Did you take in a Walk with Warren this year? That’s Warren Roberts, superintendent emeritus of the UC Davis Arboretum. Well, if you didn’t, you are out of luck until September or October. But there are other activities at the Arboretum all summer.
Warren, superintendent for 37-plus years, has been leading a monthly walk in parts of the Arboretum since before he retired. He is a superior storyteller. You ask him about a tree and he has one fascinating story leading into another.
On one walk, in the oak tree grove, he had told a story about a tree insect that produces a sweet substance that can be used to make candy. There is a chestnut-leaved oak, quercus castaneifolia, that grows in the Shields Oak Grove. Native to the Caucasus and Alborz mountains of Iran, it is the fastest growing oak after our valley oak. It has excellent wood and is used for timber.
His candy from oak tree story: In its native habitat, it has a mealy bug that lives on it — sort of like an aphid with a very wooly coat — and that insect, when it hooks onto the part of the tree that carries the fluids up and down … it gets more than it needs and so ejects some of the sugary material. In your own garden you might see aphids and sooty mold, that’s the honey dew as it’s called that’s been attacked by fungi. But it collects in the wooly part of these insects and so you can take your finger and get some (sweetness) by just touching this particular creature.
It was long ago that people learned that this could be made into a candy. So people go out and scrape the mealy bugs off of these twigs and gather them and put them into a double boiler so that the water gets hot, but not to the boiling point. So that gets the sugar into the watery solution plus some of the protein from the insect, and this is strained and cooked down and you make a nougat of this. Usually you think of sugar and egg white … but the egg white part is taken care of by the protein from the insect and the nougat is made … — sort of a soft, chewy candy — and traditionally pistachio nuts are added to it, which come from the same part of the world, and rose water. This is the most delicious thing and it has the name Gaz … (a Farsi word that means) gal or girl, probably related because Iranians speak a language related to English. It’s not an Arabic language at all.
And then that is typically made into little cakes, about 2 1/2 inches across and about less than a half-inch thick and then it is stored in flour and you can ship it around. I had a roommate from Shiraz, which is in the southern part of Iran. And his folks used to send boxes of this stuff. And, oh! It was so delicious. It’s kind of like divinity but with a rose flavor and you can get it here in Davis at the International Food Market in Davis Manor, East Davis. Ask for Gaz. It’s wrapped in little papers. It is made with egg whites so people who are squeamish about … where eggs have been would be squeamish about that too. Nonetheless, it’s delicious and has come from a tree.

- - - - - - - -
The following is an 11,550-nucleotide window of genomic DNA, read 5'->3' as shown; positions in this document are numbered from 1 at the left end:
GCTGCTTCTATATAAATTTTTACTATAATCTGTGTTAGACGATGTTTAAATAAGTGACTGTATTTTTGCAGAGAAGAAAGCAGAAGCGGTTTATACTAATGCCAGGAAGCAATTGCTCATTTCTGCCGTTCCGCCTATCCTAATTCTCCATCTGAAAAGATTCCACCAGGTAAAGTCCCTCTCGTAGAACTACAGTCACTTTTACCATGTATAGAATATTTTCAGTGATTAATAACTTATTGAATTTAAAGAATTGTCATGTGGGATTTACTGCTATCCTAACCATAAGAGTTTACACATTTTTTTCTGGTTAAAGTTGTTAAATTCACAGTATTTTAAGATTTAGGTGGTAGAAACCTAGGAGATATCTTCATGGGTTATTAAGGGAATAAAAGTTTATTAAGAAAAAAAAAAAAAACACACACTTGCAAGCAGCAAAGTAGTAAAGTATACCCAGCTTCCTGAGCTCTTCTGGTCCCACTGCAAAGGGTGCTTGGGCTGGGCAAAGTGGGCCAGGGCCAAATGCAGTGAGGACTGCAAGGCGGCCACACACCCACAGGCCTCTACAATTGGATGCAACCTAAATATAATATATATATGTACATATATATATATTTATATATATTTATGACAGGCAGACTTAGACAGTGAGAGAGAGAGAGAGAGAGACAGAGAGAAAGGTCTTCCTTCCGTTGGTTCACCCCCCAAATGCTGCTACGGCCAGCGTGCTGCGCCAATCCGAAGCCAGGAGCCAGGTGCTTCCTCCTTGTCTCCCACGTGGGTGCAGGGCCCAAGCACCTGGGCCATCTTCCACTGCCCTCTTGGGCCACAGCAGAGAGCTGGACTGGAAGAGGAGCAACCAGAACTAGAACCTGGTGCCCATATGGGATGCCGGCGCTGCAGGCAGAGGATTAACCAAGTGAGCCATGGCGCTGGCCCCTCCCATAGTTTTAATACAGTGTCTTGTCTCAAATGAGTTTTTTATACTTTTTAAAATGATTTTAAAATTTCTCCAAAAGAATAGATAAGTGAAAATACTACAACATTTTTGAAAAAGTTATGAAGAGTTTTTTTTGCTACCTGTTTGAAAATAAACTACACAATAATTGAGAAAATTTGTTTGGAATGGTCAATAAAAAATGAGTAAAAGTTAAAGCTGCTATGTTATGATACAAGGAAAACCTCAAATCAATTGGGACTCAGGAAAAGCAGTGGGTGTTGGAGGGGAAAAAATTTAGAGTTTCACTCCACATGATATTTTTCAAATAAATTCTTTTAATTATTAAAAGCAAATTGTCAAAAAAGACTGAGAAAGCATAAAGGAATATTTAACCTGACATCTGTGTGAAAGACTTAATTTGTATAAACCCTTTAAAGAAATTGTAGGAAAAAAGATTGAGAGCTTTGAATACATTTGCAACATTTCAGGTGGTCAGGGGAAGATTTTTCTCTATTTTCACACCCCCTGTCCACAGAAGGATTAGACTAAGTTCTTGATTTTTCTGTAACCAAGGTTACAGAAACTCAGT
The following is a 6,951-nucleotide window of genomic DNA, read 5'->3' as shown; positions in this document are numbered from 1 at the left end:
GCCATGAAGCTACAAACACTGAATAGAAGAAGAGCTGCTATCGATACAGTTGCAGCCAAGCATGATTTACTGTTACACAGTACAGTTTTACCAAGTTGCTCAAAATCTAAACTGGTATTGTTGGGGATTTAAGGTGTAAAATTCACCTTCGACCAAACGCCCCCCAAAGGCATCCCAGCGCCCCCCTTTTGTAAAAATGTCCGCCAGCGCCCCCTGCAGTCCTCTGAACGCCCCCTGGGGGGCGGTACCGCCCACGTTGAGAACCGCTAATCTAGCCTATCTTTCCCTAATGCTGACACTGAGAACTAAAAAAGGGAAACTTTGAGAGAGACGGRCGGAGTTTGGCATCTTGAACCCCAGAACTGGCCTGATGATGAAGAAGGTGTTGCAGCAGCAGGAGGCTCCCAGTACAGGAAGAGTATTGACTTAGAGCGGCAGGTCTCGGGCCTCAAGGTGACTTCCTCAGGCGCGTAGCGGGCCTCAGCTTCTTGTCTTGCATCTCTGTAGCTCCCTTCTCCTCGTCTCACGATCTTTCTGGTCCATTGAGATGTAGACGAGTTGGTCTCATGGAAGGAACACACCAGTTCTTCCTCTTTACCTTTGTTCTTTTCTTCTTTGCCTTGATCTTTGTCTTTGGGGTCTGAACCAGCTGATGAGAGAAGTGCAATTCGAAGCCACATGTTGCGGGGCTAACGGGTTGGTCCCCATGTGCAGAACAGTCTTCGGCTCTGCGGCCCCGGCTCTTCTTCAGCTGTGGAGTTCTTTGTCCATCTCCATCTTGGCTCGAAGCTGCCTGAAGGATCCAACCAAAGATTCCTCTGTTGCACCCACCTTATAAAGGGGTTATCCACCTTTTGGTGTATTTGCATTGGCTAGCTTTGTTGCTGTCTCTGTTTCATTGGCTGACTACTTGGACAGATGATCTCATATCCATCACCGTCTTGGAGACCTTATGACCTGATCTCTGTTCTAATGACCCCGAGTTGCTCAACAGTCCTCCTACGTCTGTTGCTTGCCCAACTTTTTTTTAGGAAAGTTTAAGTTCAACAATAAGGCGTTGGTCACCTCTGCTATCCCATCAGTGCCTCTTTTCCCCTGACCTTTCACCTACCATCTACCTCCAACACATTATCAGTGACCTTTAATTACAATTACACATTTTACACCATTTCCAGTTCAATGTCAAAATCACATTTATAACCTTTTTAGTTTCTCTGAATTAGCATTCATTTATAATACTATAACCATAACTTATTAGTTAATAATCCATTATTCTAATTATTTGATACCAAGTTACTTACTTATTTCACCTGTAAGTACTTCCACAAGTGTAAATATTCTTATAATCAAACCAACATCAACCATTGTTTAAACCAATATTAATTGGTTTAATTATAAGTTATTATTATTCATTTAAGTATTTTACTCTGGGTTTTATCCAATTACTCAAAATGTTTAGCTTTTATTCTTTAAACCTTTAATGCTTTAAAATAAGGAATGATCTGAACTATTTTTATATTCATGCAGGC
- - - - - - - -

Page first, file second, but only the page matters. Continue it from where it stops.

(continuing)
That story was from my roommate … He knew the Iranian oak and the oaks we have. Thank goodness we don’t have the mealy bugs (in the Arboretum).
Warren’s story led into one about a scrub oak from the Mediterranean that has another kind of mealy bug, which produces a red dye that was the main dye for the Roman empire, medieval Europe and so on. Gradually, the Spanish adopted that red dye but with the conquest of Mexico, a much better insect was found for red dye — that’s the cochineal on prickly pears. The name cochinilla is depreciative for little pig. When they dry, they look like little black pigs.
Warren is familiar with the products of our own native oaks. On his mom’s side, there were Native Americans. His grandmother used to make muffins and sheet cake from acorns. You gather them, crack open the shell and have to get the brown skin off the cotyledon because that’s very bitter. Then the seeds are ground and leached. You put them in a colander and keep pouring scalding water over them until it no longer tastes bitter. Then his mom and grandmother would toast it in ovens and then grind it again and they would add it to the recipe and use it instead of bran in muffins.
Warren was interested in plants from the time he was 3. His grandparents and great-grandparents were interested in plants. His great-grandmother was a gringa but was a healer. She was born in the Sierra foothills in the 1860s and learned about herbs. She used yerba santa, which was used to treat tuberculosis. The leaves taste sweet so, when you are hiking, you use the shiny leafed species and it keeps your mouth from drying out. She also used creosote bush to make a poultice to treat arthritis.
The Arboretum had been discontinued when Warren came to run it in 1972. He was hired to re-establish it. He was hopeful when he met devoted volunteers Pat Miller and Nancy Crosby, who were painting a building, and those volunteers are still working today, 40 years later.
Year-round, the 3.5-mile Arboretum loop is a delight of surprises, free, 24 hours a day. In the summer, it’s best to visit early in the morning or later in the day. Google UC Davis Arboretum and click on Plan Your Visit for maps, directions, parking information, to find out what’s in bloom, special events, tours, folk jam sessions, birding and the like. I recommend the very accessible west end if you only have time for a short taste.
— Jean Jackman is a Davis resident. Her columns appear monthly. Got a story, question, comment, correction? Contact her at JeanJackman@gmail.com